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Member postings for Martin Kyte

Here is a list of all the postings Martin Kyte has made in our forums. Click on a thread name to jump to the thread.

Thread: Lathe boring tool - top rake?
20/11/2019 11:38:23
Posted by Robin Graham on 20/11/2019 00:52:37:

Thanks for replies. Looking at David's (impressive!) range of DIY boring tools, and taking Zan's advice that zero rake works OK I made a tool (from silver steel) with zero rake. My need was for a 12mm blind hole 15mm deep with a flat bottom - so it is pretty slender. But it worked!

I notice that my first cuts gave a slightly conical bore, with the narrow end towards the headstock. After taking numerous spring cuts I ended up with a parallel bore, but I don't understand this behaviour. How does the tool know where it is?


If there is not much clearence between the wall of the bore and the shank of the tool you get swarf build up which can 'spring' the tool in a little and reduce the cut. It will get worse the deeper the bore because there is more swarf about.

regards Martin

Thread: Remote speed control pendant
20/11/2019 09:20:57

The data sheets for your inverters would be a good place to start. generally they contain schematics for remote control operation. You will need them to set up the inverters for remote operation anyhow.

regards Martin

Thread: Resilient motor mount retaining clips.
19/11/2019 16:17:53

Not really sure what you are after but does this help?


regards Martin

Edited By Martin Kyte on 19/11/2019 16:18:18

Thread: HSS tool sharpening
19/11/2019 13:51:25

Leave it as it is for the time being and by a small fine diamond stone, credit card type would do, and use this for honing the edges once you have shaped the tool. knife tools are simple in shape and very forgiving in terms of geometry. You should be able to refine the cutting edge and generate a small radius by hand just using the stone.

The wheels that normally come with bech grinders are a little on the corse side for tool grinding without some kind of second process to get rid of the ridges.

regards Martin

Edited By Martin Kyte on 19/11/2019 13:51:54

Thread: Lathe chuck guards - how many folk use them?
13/11/2019 14:55:30

Whatever you want to do in your own workshop and whatever you think of Health and Safety you cannot refute the fact that workplace injuries and deaths have reduced considerably over time. See Charts 5 to 7


regards Martin

Thread: EN3 bowing after machining
13/11/2019 08:51:26

Unless it was bowed to start with.


Thread: Preventing distortion.
12/11/2019 14:38:38

Cut another keyway on the oposite side.

regards Martin

Thread: What Did You Do Today 2019
06/11/2019 13:13:49

For those interested in trams.

Rebuilt tram at Ipswich Museum

regards Martin

Thread: Source of Stainless Strip
06/11/2019 12:07:00

Stainless hose clips maybe?


regards Martin

Thread: Installation of a Myford (or any machine tool)
06/11/2019 09:20:32

My workshop floor is concrete with a self leveling screed on top. This is further covered with flooring grade chipboard on top of a felt insulating layer. The Myford is bolted to the concrete in the following way. I marked the cabinet lug hole positions on the floor and cut 4 off 1.5 inch discs out of the chipboard. Rawlbolts (studs actually) were then fitted in the fixing positions. 4 substantial bushes were turned up around 1 1/4' diameter with a suitable centre hole and faced to length to bring the tops on a level plane when fitted over the studs. The cabinet then went on top and was bolted down. This keeps the cabinet slightly off the (painted wooden floor) so there is ventilation ( no dampness from any spillages, not that I have any) and I get to stand on a warm floor with the lathe on a firm foundation.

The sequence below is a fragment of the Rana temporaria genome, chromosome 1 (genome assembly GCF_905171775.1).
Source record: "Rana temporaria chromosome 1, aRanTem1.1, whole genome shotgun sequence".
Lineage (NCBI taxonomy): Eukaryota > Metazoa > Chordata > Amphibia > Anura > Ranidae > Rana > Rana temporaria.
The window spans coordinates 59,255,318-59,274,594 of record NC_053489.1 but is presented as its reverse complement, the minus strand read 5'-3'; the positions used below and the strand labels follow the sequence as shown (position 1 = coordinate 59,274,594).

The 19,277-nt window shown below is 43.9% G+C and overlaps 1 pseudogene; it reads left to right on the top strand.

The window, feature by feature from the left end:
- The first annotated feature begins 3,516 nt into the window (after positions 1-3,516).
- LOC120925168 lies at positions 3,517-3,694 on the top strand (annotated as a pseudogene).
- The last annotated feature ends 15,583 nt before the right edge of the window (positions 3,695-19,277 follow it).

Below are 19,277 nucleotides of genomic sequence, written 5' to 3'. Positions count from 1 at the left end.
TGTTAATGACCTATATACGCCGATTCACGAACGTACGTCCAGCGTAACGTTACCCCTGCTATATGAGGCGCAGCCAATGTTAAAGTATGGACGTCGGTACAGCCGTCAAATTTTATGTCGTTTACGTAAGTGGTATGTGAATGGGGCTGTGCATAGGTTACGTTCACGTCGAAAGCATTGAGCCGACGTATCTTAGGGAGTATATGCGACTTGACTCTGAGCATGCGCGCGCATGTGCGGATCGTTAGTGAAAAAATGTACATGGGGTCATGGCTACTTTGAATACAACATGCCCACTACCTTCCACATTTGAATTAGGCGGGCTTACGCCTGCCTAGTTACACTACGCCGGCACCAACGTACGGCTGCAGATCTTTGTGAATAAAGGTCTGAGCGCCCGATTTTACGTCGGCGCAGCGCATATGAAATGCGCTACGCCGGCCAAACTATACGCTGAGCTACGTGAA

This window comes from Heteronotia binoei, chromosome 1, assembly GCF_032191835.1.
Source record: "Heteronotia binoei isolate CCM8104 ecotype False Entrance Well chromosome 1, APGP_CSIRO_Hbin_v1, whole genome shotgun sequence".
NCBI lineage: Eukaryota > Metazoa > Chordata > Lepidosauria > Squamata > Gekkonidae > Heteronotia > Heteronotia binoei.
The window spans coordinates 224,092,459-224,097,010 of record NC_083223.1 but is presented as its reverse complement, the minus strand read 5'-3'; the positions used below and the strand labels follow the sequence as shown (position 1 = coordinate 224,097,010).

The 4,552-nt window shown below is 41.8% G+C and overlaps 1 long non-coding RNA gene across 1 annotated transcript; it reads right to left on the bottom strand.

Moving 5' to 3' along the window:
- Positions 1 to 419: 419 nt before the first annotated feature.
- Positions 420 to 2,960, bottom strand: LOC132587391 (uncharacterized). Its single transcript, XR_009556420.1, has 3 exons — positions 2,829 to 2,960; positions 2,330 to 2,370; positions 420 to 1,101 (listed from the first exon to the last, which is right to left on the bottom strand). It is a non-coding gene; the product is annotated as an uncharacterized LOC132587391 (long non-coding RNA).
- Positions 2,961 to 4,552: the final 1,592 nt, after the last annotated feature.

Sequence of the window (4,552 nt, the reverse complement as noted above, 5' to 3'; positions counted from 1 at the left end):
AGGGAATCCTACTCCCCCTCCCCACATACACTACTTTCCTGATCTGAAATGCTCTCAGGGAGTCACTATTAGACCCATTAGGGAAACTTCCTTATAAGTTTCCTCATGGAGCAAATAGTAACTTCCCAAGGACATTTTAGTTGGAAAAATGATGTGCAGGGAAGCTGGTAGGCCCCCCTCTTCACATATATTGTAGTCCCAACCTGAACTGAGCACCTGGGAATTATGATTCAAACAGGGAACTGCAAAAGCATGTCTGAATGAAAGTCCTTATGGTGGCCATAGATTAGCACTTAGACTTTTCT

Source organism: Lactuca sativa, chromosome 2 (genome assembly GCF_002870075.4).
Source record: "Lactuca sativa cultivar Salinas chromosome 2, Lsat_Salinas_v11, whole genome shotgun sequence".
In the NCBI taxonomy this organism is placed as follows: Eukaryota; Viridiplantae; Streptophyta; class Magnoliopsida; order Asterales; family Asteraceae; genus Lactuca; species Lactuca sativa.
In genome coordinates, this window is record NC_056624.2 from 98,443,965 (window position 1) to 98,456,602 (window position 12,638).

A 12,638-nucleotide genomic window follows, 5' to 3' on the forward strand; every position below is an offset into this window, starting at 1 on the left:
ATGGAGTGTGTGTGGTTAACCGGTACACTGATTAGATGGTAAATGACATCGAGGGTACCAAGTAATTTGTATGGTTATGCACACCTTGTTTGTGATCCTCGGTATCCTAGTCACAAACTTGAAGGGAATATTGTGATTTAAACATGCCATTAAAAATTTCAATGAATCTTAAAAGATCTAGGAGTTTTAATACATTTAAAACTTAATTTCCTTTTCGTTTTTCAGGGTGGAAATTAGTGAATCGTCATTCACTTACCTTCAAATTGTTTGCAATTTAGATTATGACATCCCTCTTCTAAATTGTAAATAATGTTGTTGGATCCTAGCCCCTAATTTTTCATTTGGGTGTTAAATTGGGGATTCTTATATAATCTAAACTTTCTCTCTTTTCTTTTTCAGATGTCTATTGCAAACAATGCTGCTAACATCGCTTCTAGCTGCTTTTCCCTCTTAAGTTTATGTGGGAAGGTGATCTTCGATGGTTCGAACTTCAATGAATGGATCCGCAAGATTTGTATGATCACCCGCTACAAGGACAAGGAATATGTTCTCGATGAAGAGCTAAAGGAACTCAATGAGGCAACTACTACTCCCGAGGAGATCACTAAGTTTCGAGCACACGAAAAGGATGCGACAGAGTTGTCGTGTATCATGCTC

regards Martin

Thread: Lathe chuck guards - how many folk use them?
05/11/2019 13:28:40

The key to safety is good practice and guards, interlocks and all the rest are there to either engender good practice or in extreme cases to force it.

In single operator workshops I guess we have to consider the things that cause us personally the most dificulty in staying safe. I have no problem consistantly removing chuck keys but it clearly worries some so it would make sense for them to have some kind of mechanical reminder system such as key springs or guards with interlocks. The important thing is to understand you own peculiarities and act accordingly. A habit of automatically thinking about potential pitfalls as they are created helps. How many of us think if I don't move that I will trip over it etc.

The other thing that occurs to me is what happens when we cease to be the only user when a grandchild has become old enough to come and have a go. I am sure my workshop would need some serious thought to remove potential for harm for a small person who has no previous awareness of the hazards. Just as the level of guarding appropriate to a factory floor may be over the top when applied to a tool room, what we would consider 'safe' may be inadequate for a youngster.

I don't have a guard fitted to the Myford, but I will if my young great nephews come and have a go.

regards Martin

Thread: Reaming - depth of cut
05/11/2019 09:00:09

New reamers tend to cut big on the first pass or two.

. . . . . or 10 or 100 passes. Don't just assume that the hole will be the size printed on the 'tin' particularly if you are using a machine reamer without a floating holder. Tailstocks are never bang on, neither are tailstock chucks. By all means ream the hole but measure afterwards. Reamers are handy to produce a number of holes to near identical dimensions but best practice is make the holes first and then turn the bits to fit in them afterwards.

regards Martin

23/10/2019 13:48:02

Fair comment Jason, possibly because individuals have to make such an effort to display a model usually involving three trips to the venue to deliver, attend and then collect. However even frequent fliers can with a little inventiveness be made more interesting. For example grouping or pairing versions of the same thing allows a comparison as well as a perusal of the individual model. All of a sudden one can see how a modeler has made their own variations.

regards Martin

23/10/2019 13:13:04
Posted by Alan Jackson on 23/10/2019 10:50:26:

It would be interesting to know what fundamentals have changed that create the concerns and comments in this thread.


At last, a usefull question. Purely as someone who attends shows and have done for the last 30 years I'll have a go at my ideas of an answer.